Landscape Photography – Using a Neutral Density Grad Filter

By now, everyone knows I’m an old-fashioned kind of guy when it comes to getting the correct exposure “in-camera” as opposed to “in post”. For me post capture processing in Lightroom or Photoshop is a matter of tweaking a RAW image to obtain what I remembered seeing when I took the shot. I’ve also fallen out of love with using HDR for landscape photography as I tend to think it interferes with the story the picture is telling rather than enhancing that story.

Since many of you reading this blog are relatively new to photography and perhaps to the use of filters, I thought I’d explain my basic setup for the Summer Nights shot I posted a few days ago. This also gives me a chance to showoff an image taken with my new Canon Powershot G10 P&S camera. BTW – I was amazed by the image quality this little camera can produce at low ISO speeds.

Neutral Density Grad Filter

Singh-Ray Neutral Density Grad Filter in Cokin “P” Series Holder
Copyright 2009 Jeff Lynch Photography
Shot taken with a Canon G10 set on aperture priority (Av). The exposure was taken at 14mm, f/5.6 for 1/30th of a second at ISO 80 on Lexar Professional digital film. Post capture processing was done in Lightroom 2. Click on the image above for a larger version.

This is my typical setup for a landscape shot with my 5DII on a lightweight but sturdy tripod (Gitzo Traveller using an RRS ball-head) and a Singh-Ray graduated neutral density filter held in place by a Cokin “P-Series” holder, mounted on a wide angle lens. The graduated neutral density filter is generally a 2, 3 or 4-stop / soft ND grad made by Singh-Ray, a company that designs and builds the best quality photographic filters in the world.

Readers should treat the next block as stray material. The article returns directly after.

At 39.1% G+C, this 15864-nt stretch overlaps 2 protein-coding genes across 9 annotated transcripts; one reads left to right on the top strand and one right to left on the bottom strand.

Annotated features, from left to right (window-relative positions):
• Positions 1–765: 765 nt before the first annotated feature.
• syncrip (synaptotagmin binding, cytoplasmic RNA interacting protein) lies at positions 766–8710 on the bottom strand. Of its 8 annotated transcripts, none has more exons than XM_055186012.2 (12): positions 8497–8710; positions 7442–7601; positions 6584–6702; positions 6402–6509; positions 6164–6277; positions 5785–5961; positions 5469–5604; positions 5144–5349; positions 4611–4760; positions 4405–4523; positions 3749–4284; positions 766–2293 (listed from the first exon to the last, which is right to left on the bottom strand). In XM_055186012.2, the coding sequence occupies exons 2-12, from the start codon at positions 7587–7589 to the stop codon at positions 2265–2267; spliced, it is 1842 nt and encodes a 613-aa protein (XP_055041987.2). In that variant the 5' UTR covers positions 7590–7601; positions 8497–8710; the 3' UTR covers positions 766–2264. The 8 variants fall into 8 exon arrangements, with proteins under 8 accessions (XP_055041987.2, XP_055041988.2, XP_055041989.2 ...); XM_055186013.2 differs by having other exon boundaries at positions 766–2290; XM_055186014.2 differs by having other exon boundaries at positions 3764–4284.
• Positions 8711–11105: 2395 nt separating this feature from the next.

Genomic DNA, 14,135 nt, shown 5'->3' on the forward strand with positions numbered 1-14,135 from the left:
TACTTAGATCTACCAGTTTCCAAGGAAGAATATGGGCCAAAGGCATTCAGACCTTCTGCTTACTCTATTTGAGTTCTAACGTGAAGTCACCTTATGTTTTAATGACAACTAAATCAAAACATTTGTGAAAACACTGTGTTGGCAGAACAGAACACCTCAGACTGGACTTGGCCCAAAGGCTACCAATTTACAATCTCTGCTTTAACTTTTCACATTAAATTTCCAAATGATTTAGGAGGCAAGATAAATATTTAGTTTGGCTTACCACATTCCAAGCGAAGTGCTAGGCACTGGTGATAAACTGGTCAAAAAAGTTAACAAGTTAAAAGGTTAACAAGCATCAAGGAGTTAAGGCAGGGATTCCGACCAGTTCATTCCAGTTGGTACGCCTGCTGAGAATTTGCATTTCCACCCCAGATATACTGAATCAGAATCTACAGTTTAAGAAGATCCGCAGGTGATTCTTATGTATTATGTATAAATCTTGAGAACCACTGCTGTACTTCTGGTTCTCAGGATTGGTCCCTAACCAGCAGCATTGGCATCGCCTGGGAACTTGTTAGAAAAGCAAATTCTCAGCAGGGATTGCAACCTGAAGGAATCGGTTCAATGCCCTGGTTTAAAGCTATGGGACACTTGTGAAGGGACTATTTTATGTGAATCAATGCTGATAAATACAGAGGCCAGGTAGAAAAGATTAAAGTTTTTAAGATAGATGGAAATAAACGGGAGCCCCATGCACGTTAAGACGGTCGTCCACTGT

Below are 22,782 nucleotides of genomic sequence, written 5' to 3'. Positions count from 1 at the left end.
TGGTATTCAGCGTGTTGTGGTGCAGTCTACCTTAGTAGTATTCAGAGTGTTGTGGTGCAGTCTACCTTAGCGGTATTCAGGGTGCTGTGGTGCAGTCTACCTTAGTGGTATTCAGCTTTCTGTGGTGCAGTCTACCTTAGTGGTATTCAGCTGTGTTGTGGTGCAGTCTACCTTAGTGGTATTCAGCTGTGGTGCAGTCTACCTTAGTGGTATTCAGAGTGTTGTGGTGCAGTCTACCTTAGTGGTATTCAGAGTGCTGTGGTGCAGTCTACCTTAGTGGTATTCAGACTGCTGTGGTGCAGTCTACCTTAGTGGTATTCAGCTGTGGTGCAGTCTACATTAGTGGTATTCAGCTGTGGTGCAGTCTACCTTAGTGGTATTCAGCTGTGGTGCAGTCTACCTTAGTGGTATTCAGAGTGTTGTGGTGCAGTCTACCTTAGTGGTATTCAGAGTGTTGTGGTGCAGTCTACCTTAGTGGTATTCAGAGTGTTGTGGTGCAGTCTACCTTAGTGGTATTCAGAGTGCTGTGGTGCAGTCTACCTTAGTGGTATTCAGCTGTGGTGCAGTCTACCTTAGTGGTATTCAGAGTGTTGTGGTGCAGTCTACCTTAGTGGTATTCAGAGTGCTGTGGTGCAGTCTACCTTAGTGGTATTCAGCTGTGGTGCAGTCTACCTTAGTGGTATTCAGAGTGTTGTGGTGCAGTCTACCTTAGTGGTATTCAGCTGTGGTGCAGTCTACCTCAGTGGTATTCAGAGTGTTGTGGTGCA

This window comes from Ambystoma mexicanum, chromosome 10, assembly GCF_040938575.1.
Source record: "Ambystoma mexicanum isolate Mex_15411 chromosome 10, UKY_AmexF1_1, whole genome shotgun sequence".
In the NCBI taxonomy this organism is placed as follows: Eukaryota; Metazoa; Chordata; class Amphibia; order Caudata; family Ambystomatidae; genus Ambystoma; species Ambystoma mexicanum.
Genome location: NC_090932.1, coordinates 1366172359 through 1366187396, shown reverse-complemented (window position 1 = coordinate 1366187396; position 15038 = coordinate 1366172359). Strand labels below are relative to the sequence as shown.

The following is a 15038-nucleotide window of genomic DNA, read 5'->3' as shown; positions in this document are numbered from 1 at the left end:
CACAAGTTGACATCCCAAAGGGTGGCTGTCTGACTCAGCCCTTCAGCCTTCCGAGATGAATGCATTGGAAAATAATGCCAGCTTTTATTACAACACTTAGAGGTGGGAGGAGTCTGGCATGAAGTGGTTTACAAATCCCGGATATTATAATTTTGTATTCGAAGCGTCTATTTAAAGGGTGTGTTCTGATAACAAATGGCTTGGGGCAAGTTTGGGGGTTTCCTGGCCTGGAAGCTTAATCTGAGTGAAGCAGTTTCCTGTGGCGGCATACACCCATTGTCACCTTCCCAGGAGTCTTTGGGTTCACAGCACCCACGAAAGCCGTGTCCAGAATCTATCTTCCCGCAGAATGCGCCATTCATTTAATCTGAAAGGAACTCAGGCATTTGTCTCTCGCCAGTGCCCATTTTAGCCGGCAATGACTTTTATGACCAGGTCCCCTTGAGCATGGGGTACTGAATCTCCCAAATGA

The purpose of the “ND Grad” filter is to “hold back” the bright sky to balance foreground exposure as shown in this early evening sunset shot below. This allows your DSLR to meter for the mid-tones without blowing out the bright highlights in the sky. The great thing about a graduated neutral density filter is that you, the photographer, have complete control over how much light the filter blocks by changing its position in the filter holder. Many photographers (myself included) prefer to hold the filter against the lens by hand, moving it to achieve exactly the effect we want.

On of my favorite landscape photographers (besides Bill Neill and John O’Connor) Steve Kossack, is famous for teaching students “conscious control over colors and light” and a big part of his craft is in using the right filter at the right time. Steve’s also famous for hand-holding and moving his ND-Grad filters during the exposure so that each image is unique and one of a kind.

Getting control of the colors and the light “in-camera” using a graduated neutral density is a great way to extend your success and bring some control to your landscape photography.

Summer Nights

Summer Nights
Copyright 2009 Jeff Lynch Photography
Shot taken with a Canon EOS 40D set on aperture priority (Av) using an EF 24-105mm f/4 L IS USM tripod mounted. The exposure was taken at 47mm, f/13 for 1/15th of a second at ISO 100 on Sandisk digital film using a Singh-Ray 2-Stop/Soft graduated neutral density filter. Post capture processing was done in Lightroom 2 and Photoshop CS4. Click on the image above for a larger version.

Posted in Photography Tagged: Canon, Canon 40D, Graduated Neutral Density Filter, Landscape Photography, Photography, Singh-Ray Filters

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